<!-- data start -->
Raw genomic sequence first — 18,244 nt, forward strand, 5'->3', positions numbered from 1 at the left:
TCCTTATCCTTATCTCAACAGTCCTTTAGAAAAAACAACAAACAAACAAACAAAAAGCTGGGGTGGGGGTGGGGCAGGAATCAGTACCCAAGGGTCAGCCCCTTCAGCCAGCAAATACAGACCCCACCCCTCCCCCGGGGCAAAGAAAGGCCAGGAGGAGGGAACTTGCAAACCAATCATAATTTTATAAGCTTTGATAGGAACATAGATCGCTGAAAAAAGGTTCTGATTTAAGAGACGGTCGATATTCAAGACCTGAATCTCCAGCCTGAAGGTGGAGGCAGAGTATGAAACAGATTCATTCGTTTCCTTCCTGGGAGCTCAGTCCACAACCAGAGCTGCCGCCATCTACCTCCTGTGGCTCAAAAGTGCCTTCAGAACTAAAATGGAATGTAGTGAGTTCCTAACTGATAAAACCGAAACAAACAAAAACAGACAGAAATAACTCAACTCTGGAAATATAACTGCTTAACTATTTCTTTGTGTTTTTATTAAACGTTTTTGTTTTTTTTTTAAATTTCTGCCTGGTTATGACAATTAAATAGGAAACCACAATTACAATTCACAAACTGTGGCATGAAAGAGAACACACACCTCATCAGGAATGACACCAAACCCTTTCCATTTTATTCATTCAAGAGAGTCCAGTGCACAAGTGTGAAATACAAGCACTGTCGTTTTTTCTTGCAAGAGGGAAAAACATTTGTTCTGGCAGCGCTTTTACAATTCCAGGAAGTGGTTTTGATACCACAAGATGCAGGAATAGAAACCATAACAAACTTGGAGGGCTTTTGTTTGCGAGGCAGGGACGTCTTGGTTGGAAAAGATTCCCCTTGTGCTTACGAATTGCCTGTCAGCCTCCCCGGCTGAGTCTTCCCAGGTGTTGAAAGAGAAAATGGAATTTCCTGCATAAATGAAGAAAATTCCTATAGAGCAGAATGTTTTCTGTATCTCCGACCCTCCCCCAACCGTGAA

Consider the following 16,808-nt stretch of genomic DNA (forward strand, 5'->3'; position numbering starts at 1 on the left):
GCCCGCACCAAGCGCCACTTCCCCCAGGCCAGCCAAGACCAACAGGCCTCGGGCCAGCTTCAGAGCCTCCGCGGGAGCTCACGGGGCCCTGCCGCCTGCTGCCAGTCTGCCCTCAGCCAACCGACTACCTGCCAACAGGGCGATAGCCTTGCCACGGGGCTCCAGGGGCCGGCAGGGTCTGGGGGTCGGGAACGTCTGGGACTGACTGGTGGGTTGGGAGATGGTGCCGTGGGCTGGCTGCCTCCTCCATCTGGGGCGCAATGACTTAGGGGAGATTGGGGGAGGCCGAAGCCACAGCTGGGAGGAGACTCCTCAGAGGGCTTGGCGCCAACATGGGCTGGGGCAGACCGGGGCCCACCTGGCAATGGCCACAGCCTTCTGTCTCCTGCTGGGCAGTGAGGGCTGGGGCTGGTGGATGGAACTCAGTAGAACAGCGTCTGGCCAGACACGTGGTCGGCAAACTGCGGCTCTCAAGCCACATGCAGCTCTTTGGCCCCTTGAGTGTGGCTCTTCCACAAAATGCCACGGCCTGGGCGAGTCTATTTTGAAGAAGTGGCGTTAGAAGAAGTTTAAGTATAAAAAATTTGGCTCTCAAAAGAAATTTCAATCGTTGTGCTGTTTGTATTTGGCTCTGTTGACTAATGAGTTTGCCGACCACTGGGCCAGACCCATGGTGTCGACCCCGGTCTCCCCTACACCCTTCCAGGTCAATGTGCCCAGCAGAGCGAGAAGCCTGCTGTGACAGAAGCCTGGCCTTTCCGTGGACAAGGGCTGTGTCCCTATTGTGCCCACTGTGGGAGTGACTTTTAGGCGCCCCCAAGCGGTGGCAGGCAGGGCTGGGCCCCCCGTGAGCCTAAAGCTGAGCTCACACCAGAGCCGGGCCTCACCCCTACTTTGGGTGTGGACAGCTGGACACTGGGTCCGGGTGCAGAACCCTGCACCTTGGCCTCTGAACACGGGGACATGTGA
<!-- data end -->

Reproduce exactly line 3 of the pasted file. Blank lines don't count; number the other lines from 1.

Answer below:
Consider the following 16,808-nt stretch of genomic DNA (forward strand, 5'->3'; position numbering starts at 1 on the left):